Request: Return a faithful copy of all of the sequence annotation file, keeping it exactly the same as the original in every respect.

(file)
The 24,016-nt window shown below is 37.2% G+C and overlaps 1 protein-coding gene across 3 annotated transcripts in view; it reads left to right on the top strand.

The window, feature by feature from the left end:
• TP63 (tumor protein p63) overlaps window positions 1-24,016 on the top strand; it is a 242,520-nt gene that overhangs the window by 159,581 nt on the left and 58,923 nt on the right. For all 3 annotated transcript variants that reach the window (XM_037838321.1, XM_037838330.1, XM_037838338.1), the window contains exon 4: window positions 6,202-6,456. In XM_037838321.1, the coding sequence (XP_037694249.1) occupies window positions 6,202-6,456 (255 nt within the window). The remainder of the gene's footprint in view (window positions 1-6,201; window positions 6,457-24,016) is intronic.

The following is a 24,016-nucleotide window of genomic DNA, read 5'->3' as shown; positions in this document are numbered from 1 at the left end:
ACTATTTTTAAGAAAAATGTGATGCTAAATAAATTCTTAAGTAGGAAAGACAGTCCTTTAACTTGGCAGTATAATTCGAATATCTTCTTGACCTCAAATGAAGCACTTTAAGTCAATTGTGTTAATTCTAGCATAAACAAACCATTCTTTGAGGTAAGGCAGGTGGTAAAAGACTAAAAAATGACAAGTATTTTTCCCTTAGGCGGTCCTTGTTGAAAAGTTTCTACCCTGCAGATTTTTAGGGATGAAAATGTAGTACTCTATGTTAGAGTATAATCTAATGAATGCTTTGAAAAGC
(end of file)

The 24,016-nt window shown below is 37.2% G+C and overlaps 1 protein-coding gene across 3 annotated transcripts in view; it reads left to right on the top strand.

The window, feature by feature from the left end:
• TP63 (tumor protein p63) overlaps window positions 1-24,016 on the top strand; it is a 242,520-nt gene that overhangs the window by 159,581 nt on the left and 58,923 nt on the right. For all 3 annotated transcript variants that reach the window (XM_037838321.1, XM_037838330.1, XM_037838338.1), the window contains exon 4: window positions 6,202-6,456. In XM_037838321.1, the coding sequence (XP_037694249.1) occupies window positions 6,202-6,456 (255 nt within the window). The remainder of the gene's footprint in view (window positions 1-6,201; window positions 6,457-24,016) is intronic.

The following is a 24,016-nucleotide window of genomic DNA, read 5'->3' as shown; positions in this document are numbered from 1 at the left end:
ACTATTTTTAAGAAAAATGTGATGCTAAATAAATTCTTAAGTAGGAAAGACAGTCCTTTAACTTGGCAGTATAATTCGAATATCTTCTTGACCTCAAATGAAGCACTTTAAGTCAATTGTGTTAATTCTAGCATAAACAAACCATTCTTTGAGGTAAGGCAGGTGGTAAAAGACTAAAAAATGACAAGTATTTTTCCCTTAGGCGGTCCTTGTTGAAAAGTTTCTACCCTGCAGATTTTTAGGGATGAAAATGTAGTACTCTATGTTAGAGTATAATCTAATGAATGCTTTGAAAAGC